dog says hello

The Electric Smack Shack

If you hide your ignorance, no one will hit you and you'll never learn.

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Belated observations from Londinium #2
dog says hello
smackshack
Sunday, 10/23. A morning jog. Dogs. Laundry. Thoughts about coffee. Sloane Ranger for a day. Victoria and Albert Museum. Maker culture and postmodernism. More laundry. Liqueur from Sardinia.

Slept late enough for the sun to be well up, then went back to Hyde Park for a jog. This time my jog encompassed Kensington Gardens as well, and I loped past the well-fortified Russian embassy on the west side of the park. Upon returning to the park I took a premature right turn and ended up on the Kensington Palace grounds themselves, where I briefly interrupted some gentlemen preparing to cast their R/C sailboats on an ornamental lake. Of course there's a Model Yachting Association of Great Britain, so I reckon these fellows belonged to that esteemed organization. I gracefully turned around and jogged back the way I came (O HAI I TOTALLY MEANT TO DO THAT).

Back in the park, dodging bicycles and horse poo, I spent some time observing dogs and their owners. I don't think I've ever seen such pampered, happy-looking dogs. I know I'm looking at my surroundings through rose-tinted glasses, but I wanted to take all the dogs home. (GET ALL THE DOGZ!) Most owners seemed happy to let their dogs run free, trusting them not to flee, and the dogs seemed to be pretty content with this arrangement. One canine in particular made me smile: the dog had lagged behind its people, content to sit for a moment in the sunshine. The man called, but the dog didn't come. The man spied a squirrel and started chasing it in circles. The woman started to laugh. The dog's ears pricked up: Hrrrmmm? Then the dog's eyes widened: Squirrel! The dog took off like a rocket while the squirrel skedaddled. Canine and hominids lived happily ever after.

After the fun the work began: Sturdy Helpmeet™ and I needed to do laundry. The hotel lobby had a flier for the nearby Pimlico Laundrette, so we packed our dirty things into a couple of bags and schlepped them through the neighborhood. It turns out the map on the flier was not drawn to scale, so we took a route about three times as long as it needed to be, but it was such a lovely day and such a lovely neighborhood that we didn't really mind. Originally we thought we might do the laundry ourselves, but it turned out that the establishment was willing to handle the chore for a modest fee, so we took advantage and spent the afternoon wandering around.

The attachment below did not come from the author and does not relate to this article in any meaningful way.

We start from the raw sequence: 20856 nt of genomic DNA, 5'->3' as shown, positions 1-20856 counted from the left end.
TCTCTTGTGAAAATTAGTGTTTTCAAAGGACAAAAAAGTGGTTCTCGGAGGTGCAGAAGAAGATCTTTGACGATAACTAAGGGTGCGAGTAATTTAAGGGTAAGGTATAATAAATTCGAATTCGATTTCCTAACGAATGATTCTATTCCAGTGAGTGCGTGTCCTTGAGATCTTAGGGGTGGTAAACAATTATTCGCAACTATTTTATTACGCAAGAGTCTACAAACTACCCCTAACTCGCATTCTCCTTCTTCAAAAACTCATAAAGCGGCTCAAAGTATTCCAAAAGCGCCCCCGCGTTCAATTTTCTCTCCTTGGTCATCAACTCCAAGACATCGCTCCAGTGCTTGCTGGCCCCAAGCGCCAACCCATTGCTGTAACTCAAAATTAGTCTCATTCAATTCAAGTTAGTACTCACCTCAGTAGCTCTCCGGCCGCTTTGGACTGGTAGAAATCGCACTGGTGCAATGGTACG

First stop: breakfast! Er, lunch. Brunch. At Daylesford Organic farm shop and cafe: yum. Smoked salmon and eggs on toast, with coffee to die for...

Oh, the coffee. I'm soooo spoiled now. I think I'll have to buy a French press (or maybe an espresso machine) and a bunch of small coffee cups. And a better grinder. And sugar cubes. And teensy little spoons to stir with. And maybe some Eastern European guest workers. Something about the coffee in London just blew me away, every time, no matter where I drank it. I used to be impressed with my automatic grind-and-drip coffee pot, but now I know what a shallow and flaccid brew it makes. The worst part? My flaccid home brew actually compares favorably with most of the stuff I get from local fancy coffee shops in Austin. Maybe it's the side effect of drinking coffee that's sat in a thermos, from big paper cups. I don't know, but since coming home I've felt like I've downgraded from Ferrari coffee to Ford coffee. Something Must Be Done.